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Suppose we are given a set *V* of unknown variables
and a set of polynomial equations *C*.
By the *V-category* of *C* we mean the collection of
polynomial equations *p* = *q* of *C*
such that the set of unknowns appearing in *p*-*q*
is exactly *V*.
That is, *p* = *q* is in the *V*-category of *C*
if and only if *p* = *q* is in *C* and each element in
*V* is a variable in *p*-*q* and each unknown in *p*-*q* belongs to *V*.
The spreadsheet shown above has three non-empty categories:
a {}-category which equals
{*U***U* = 1, *U* *U** =1, *W***W* = 1},
a {*x*}-category which equals
{*x* = 0}
and a
{*x**}-category which equals
{*x** = 0}.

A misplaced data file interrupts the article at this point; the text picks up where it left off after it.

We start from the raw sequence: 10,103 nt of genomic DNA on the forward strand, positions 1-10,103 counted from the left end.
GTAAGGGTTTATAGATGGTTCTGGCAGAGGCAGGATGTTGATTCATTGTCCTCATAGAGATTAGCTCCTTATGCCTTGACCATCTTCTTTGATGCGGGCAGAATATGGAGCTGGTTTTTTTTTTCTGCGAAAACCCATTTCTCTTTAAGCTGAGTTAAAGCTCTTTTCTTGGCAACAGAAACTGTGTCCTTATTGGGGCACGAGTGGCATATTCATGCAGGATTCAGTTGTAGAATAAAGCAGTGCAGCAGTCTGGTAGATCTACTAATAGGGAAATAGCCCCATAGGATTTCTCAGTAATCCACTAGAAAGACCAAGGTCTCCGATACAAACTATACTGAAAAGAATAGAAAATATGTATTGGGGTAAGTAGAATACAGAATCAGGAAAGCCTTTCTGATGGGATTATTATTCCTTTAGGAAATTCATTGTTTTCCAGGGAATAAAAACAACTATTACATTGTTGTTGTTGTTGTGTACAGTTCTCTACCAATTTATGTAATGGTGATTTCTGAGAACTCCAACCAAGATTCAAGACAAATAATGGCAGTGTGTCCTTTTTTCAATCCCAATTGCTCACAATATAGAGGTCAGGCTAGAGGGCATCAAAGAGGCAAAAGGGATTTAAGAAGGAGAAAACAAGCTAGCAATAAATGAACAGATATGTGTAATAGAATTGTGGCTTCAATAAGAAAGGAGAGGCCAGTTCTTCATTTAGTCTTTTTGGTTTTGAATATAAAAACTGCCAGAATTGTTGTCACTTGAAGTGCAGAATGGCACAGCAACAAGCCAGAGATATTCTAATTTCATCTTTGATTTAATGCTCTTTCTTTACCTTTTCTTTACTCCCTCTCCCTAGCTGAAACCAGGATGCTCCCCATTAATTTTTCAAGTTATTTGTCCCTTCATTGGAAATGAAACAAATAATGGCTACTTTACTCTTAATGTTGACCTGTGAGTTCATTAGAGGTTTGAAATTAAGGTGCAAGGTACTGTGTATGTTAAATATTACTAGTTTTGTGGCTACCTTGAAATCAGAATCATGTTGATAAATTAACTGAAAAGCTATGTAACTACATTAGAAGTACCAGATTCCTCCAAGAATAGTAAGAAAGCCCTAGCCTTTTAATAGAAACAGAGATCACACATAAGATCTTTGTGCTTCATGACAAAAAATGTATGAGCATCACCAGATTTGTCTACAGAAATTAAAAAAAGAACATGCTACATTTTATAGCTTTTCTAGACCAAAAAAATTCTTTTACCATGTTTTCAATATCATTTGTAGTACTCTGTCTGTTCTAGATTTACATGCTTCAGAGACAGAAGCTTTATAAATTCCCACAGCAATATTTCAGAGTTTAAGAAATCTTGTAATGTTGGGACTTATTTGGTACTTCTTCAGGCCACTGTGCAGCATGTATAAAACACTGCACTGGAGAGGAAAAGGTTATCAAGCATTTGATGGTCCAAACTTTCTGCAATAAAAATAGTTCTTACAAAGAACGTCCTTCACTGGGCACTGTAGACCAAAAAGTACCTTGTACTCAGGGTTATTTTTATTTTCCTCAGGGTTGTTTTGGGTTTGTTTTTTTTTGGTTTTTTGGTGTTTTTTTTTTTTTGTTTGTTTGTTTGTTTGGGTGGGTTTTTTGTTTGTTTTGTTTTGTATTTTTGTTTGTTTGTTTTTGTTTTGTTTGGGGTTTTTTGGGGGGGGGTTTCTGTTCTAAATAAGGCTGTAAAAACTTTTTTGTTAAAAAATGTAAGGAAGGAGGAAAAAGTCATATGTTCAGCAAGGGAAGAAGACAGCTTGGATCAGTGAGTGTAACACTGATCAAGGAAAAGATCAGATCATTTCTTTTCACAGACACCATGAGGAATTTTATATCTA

In addition to *V*-categories,
we shall keep track of the *singleton category* which
consists of equations of the form
*v*=*p* where *v* is a single variable, *p* is a polynomial
and
satisfies the technical condition that
*v* is greater than any of the terms appearing in *p* with
respect to the monomial order
(see
§).
In the example above, the singleton category consists of
the equations *x* = 0 and
*x**= 0.
These equations are very useful because they say
one unknown can be solved
for
in terms of the others variables
(and therefore eliminated).
Note there is a (harmless) overlap between
the singleton category
and *V*-categories.

*Helton *

Wed Jul 3 10:27:42 PDT 1996